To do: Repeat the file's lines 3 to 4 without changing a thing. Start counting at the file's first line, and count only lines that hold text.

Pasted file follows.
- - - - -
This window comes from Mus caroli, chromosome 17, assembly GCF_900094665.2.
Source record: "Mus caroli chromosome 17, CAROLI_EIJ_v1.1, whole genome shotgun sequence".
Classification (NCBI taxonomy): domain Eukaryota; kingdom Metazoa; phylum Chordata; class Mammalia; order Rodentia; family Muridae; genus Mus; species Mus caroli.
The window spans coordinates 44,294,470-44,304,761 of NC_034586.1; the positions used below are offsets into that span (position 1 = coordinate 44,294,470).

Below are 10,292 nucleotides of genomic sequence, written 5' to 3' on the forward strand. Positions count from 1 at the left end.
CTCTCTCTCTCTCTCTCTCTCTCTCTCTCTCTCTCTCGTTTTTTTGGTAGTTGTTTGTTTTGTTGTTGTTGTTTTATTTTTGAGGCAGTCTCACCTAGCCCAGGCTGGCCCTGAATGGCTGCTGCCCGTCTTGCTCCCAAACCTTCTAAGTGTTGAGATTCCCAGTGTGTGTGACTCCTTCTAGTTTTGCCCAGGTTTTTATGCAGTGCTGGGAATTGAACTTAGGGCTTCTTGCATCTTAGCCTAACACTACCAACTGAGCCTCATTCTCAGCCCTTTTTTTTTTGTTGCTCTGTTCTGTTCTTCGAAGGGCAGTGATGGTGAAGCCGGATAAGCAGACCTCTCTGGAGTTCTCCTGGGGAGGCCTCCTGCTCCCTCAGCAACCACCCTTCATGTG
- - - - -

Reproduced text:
Classification (NCBI taxonomy): domain Eukaryota; kingdom Metazoa; phylum Chordata; class Mammalia; order Rodentia; family Muridae; genus Mus; species Mus caroli.
The window spans coordinates 44,294,470-44,304,761 of NC_034586.1; the positions used below are offsets into that span (position 1 = coordinate 44,294,470).